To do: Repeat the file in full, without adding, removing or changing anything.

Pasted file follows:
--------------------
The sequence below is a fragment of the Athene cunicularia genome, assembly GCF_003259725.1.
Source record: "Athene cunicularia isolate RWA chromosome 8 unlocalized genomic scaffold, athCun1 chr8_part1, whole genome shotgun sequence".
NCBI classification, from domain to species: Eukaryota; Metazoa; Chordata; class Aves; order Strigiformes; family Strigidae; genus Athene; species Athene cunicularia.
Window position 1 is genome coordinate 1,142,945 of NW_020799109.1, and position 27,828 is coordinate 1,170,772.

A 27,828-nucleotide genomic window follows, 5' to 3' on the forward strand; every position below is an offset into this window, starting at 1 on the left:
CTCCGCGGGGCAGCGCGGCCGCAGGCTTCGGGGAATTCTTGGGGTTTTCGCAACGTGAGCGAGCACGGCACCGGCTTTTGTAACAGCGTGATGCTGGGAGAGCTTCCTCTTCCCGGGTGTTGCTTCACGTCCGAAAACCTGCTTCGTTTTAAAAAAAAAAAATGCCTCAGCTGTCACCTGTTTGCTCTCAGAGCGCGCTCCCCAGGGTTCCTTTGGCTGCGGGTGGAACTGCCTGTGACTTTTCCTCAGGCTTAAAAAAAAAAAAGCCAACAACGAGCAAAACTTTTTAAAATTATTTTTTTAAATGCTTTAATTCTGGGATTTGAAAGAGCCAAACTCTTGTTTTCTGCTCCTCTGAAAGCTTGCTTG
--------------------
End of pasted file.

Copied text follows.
The sequence below is a fragment of the Athene cunicularia genome, assembly GCF_003259725.1.
Source record: "Athene cunicularia isolate RWA chromosome 8 unlocalized genomic scaffold, athCun1 chr8_part1, whole genome shotgun sequence".
NCBI classification, from domain to species: Eukaryota; Metazoa; Chordata; class Aves; order Strigiformes; family Strigidae; genus Athene; species Athene cunicularia.
Window position 1 is genome coordinate 1,142,945 of NW_020799109.1, and position 27,828 is coordinate 1,170,772.

A 27,828-nucleotide genomic window follows, 5' to 3' on the forward strand; every position below is an offset into this window, starting at 1 on the left:
CTCCGCGGGGCAGCGCGGCCGCAGGCTTCGGGGAATTCTTGGGGTTTTCGCAACGTGAGCGAGCACGGCACCGGCTTTTGTAACAGCGTGATGCTGGGAGAGCTTCCTCTTCCCGGGTGTTGCTTCACGTCCGAAAACCTGCTTCGTTTTAAAAAAAAAAAATGCCTCAGCTGTCACCTGTTTGCTCTCAGAGCGCGCTCCCCAGGGTTCCTTTGGCTGCGGGTGGAACTGCCTGTGACTTTTCCTCAGGCTTAAAAAAAAAAAAGCCAACAACGAGCAAAACTTTTTAAAATTATTTTTTTAAATGCTTTAATTCTGGGATTTGAAAGAGCCAAACTCTTGTTTTCTGCTCCTCTGAAAGCTTGCTTG